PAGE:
Travel Guides to Canada


Issue link:

Contents of this Issue


Page 37 of 163

WINTER Come in the coldest months and you'll understand why Canada is nicknamed the "Great White North." Vast quantities of snow fall on much of the country, but there's no need to hibernate. Old Man Winter provides ample outdoor opportunities. SKIING AND SNOWBOARDING Impressive mountains and deep powder translate into high-calibre skiing—particu- larly in the Rockies, which straddle the British Columbia/Alberta border. Whistler Blackcomb is the continent's largest ski resort. It has slopes appropriate for every skill level, plus cross-country trails, tricky terrain parks, amenity-fi lled accommoda- tions and après-ski action, all within two hours of Vancouver ( www.whistlerblack Kicking Horse (www.kickinghorse, Fernie ( ), Sunshine Village (www.skibanff .com ) and Lake Louise ( ) are other regional standouts. Away from their well-groomed runs, adrenaline junkies can take advantage of many off -piste possibili- ties as well. It's estimated that 90 percent of the world's heli-skiing occurs in British Columbia, and local operators let skiers and snowboarders access pristine powder by air ( ). Veering east, Ontario's premiere ski It has been said that "to every thing there is a season and a time to every purpose under the heaven." Well, in Canada— an undeniably heavenly place—that means a time to ski and a time to swim, a time to hike and a time for harvest feasts. This, after all, is a land of dramatic seasonal shifts, and visitors can embrace all of nature's cycles. A LAND FOR ALL SEASONS BY SUSAN MACCALLUM-WHITCOMB SNOWSHOEING • TOURISM LAURENTIANS 36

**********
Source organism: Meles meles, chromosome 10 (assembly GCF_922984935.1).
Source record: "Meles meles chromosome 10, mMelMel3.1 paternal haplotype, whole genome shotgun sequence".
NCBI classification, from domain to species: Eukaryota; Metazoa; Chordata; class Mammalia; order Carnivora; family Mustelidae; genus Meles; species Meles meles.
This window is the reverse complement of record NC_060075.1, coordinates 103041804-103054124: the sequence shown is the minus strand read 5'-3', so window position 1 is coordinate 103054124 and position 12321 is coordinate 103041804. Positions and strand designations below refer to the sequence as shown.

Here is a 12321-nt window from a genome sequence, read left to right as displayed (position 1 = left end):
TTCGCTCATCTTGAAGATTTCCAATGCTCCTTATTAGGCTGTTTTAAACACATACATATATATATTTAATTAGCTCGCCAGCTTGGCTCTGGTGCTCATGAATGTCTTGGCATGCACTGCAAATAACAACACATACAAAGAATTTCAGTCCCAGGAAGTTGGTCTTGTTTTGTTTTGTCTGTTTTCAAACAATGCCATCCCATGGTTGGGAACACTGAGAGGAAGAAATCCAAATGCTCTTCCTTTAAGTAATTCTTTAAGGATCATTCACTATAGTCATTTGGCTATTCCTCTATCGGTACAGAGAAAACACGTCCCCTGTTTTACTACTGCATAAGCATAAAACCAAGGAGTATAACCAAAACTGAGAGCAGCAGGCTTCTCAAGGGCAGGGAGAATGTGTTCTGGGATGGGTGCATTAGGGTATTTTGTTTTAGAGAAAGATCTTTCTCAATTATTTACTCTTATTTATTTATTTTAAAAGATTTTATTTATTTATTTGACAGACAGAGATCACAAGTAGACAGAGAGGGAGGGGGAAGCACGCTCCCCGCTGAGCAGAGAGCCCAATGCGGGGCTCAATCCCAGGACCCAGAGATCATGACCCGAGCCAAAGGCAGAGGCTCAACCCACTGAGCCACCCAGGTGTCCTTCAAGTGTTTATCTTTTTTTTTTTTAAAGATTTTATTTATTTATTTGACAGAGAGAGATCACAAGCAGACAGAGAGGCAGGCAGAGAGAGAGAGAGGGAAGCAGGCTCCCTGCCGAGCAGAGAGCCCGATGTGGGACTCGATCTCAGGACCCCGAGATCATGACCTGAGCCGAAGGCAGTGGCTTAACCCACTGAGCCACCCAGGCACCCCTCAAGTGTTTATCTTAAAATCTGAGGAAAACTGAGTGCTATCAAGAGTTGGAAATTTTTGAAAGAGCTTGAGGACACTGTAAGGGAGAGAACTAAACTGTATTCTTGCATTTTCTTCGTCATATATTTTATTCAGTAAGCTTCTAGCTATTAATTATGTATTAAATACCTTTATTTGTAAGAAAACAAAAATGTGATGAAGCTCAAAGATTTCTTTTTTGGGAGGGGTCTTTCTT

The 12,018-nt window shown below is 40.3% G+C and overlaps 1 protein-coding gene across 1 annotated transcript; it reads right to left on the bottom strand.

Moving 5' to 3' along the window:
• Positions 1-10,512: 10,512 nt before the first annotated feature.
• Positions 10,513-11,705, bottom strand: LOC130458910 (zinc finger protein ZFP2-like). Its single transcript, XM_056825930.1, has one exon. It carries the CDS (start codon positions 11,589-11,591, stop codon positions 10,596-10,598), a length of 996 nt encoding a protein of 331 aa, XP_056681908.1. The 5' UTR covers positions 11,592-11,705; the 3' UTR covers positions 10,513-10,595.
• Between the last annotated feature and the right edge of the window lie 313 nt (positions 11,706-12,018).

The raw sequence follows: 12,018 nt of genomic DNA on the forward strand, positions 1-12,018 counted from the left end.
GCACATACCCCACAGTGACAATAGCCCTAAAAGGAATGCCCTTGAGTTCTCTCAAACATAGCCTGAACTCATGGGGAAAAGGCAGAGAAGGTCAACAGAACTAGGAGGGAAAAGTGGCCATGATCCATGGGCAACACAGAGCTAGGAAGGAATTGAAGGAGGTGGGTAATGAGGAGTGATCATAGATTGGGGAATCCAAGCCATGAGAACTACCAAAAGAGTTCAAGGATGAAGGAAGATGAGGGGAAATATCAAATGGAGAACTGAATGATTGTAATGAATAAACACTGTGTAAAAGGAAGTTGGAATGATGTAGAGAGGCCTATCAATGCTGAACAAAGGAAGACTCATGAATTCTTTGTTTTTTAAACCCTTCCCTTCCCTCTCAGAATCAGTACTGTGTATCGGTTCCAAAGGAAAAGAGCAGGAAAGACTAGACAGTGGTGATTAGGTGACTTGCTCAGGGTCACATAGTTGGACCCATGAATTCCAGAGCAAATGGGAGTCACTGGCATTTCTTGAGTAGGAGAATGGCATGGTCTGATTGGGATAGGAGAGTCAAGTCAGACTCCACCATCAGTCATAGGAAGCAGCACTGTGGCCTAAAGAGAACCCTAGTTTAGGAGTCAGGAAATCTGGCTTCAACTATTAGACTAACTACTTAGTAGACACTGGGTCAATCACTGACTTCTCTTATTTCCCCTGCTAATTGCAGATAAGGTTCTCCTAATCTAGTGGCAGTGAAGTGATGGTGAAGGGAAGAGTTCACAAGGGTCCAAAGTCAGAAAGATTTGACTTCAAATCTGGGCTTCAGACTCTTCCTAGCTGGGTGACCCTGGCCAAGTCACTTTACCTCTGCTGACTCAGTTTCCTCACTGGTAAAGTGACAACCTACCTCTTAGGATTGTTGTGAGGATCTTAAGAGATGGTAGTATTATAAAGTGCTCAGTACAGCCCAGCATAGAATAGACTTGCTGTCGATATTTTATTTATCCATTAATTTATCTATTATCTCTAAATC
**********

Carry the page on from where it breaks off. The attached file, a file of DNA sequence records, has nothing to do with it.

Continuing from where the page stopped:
Articles in this issue

Links on this page

Archives of this issue

view archives of Travel Guides to Canada - 2017 TRAVEL GUIDE TO CANADA